The flag of Palau was adopted on January 1, 1981. When the island group separated from the United Nations Trust Territory, it adopted this flag. In common with other Pacific island groups, blue is the colour used to represent the ocean and the nation's place within it. While this puts Palau in common with the Federated States of Micronesia and other neighbouring island groups, the off-centre disc on the flag is similar to that of the flag of Bangladesh (and also to the flag of Japan), but in this case, represents the moon instead of the sun. The current flag was introduced in 1981 when Palau became a republic.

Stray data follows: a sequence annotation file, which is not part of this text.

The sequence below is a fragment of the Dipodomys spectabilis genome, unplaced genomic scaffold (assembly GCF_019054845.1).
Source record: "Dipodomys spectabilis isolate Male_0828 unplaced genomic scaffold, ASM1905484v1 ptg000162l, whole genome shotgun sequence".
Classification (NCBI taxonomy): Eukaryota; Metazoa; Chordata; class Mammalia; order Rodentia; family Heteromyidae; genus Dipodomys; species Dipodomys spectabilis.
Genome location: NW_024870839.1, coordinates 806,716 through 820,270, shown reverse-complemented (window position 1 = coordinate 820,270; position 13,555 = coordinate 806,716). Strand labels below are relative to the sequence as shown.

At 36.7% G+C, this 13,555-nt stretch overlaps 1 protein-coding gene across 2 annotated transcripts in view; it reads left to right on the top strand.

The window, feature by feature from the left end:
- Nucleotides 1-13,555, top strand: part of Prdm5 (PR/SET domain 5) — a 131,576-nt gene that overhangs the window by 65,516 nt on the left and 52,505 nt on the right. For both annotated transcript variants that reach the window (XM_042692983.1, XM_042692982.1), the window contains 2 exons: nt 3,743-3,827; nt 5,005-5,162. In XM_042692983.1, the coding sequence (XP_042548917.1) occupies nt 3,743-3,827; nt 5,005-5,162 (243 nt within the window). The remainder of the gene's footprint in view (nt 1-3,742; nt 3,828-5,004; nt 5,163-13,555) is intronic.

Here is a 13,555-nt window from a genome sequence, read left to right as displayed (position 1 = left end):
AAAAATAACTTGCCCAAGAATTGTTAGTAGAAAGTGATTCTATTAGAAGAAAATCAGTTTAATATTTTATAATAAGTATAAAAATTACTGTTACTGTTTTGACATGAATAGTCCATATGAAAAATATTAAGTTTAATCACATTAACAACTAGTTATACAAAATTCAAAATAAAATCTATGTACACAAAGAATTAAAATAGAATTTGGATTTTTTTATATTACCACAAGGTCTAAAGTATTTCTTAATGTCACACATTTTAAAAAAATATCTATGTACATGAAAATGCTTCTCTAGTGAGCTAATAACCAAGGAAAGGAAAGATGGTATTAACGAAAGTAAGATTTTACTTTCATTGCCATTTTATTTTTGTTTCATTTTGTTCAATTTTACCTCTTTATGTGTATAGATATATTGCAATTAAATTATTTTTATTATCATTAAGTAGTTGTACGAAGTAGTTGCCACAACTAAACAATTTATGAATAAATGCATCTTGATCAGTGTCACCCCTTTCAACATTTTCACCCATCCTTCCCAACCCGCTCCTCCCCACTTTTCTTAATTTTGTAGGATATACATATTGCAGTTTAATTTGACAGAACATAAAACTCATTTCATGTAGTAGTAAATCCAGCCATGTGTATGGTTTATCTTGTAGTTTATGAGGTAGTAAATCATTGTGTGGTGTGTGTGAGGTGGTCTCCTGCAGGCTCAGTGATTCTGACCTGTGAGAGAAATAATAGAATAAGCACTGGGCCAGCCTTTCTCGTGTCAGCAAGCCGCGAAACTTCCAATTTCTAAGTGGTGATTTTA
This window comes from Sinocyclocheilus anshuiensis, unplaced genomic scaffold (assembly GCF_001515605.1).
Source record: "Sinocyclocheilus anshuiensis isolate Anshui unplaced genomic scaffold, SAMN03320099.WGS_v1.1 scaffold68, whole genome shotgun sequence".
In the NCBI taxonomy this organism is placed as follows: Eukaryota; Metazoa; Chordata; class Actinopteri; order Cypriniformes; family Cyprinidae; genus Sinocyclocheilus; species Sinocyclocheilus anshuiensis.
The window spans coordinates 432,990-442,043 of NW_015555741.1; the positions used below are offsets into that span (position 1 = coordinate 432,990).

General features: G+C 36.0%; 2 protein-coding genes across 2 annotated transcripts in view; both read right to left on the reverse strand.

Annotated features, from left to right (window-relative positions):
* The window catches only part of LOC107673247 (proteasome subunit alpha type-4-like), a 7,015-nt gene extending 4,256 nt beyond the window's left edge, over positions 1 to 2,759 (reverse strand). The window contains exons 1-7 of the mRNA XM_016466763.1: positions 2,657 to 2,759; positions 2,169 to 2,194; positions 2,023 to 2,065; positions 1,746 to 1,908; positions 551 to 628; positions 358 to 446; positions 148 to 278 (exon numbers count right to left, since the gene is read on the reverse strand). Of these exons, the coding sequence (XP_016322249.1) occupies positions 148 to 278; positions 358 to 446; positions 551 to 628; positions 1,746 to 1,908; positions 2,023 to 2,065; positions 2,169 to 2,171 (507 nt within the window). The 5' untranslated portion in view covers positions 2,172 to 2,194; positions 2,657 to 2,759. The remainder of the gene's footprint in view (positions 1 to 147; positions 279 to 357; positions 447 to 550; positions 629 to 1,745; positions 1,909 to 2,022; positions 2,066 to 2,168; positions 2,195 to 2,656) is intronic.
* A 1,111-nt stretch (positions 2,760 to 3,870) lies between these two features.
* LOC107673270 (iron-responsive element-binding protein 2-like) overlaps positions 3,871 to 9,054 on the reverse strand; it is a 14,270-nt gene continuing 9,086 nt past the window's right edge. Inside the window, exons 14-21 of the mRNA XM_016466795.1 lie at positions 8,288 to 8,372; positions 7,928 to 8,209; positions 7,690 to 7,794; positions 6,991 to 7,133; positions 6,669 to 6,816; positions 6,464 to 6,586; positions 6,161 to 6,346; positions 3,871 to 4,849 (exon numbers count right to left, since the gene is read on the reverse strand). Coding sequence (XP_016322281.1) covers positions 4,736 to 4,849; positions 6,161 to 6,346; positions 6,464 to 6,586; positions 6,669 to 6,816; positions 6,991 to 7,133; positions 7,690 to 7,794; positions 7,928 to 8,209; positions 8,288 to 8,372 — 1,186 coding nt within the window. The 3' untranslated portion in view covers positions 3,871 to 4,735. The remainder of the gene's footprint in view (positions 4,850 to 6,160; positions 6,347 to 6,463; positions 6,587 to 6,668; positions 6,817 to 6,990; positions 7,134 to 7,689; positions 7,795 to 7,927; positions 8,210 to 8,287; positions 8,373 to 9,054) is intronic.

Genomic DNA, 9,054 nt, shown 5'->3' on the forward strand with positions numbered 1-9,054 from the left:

Previously, the flag of the Trust Territory of the Pacific Islands was flown jointly with the United Nations and American flags. The flag's straightforward design belies the depth of meaning attributed to it. The explanation for the choice of colours is rooted in the history and customs of the Palauan people. The bright blue of the field, which might be assumed to be symbolic of the Pacific Ocean is, in fact, a representation of the transition from foreign domination to self-government. The golden disk, which sits slightly off centre toward the hoist, represents the full moon. The Palauans consider the full moon to be the optimum time for human activity. At this time of the month, celebrations, harvesting, sowing, fishing, tree-felling, and the carving of traditional canoes are carried out. The moon is a symbol of peace, love, and tranquillity.